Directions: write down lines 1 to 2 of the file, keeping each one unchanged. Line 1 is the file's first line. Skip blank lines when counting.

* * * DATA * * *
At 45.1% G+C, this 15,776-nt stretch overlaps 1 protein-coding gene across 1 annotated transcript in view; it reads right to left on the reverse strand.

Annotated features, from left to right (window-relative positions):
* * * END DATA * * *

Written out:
At 45.1% G+C, this 15,776-nt stretch overlaps 1 protein-coding gene across 1 annotated transcript in view; it reads right to left on the reverse strand.

Annotated features, from left to right (window-relative positions):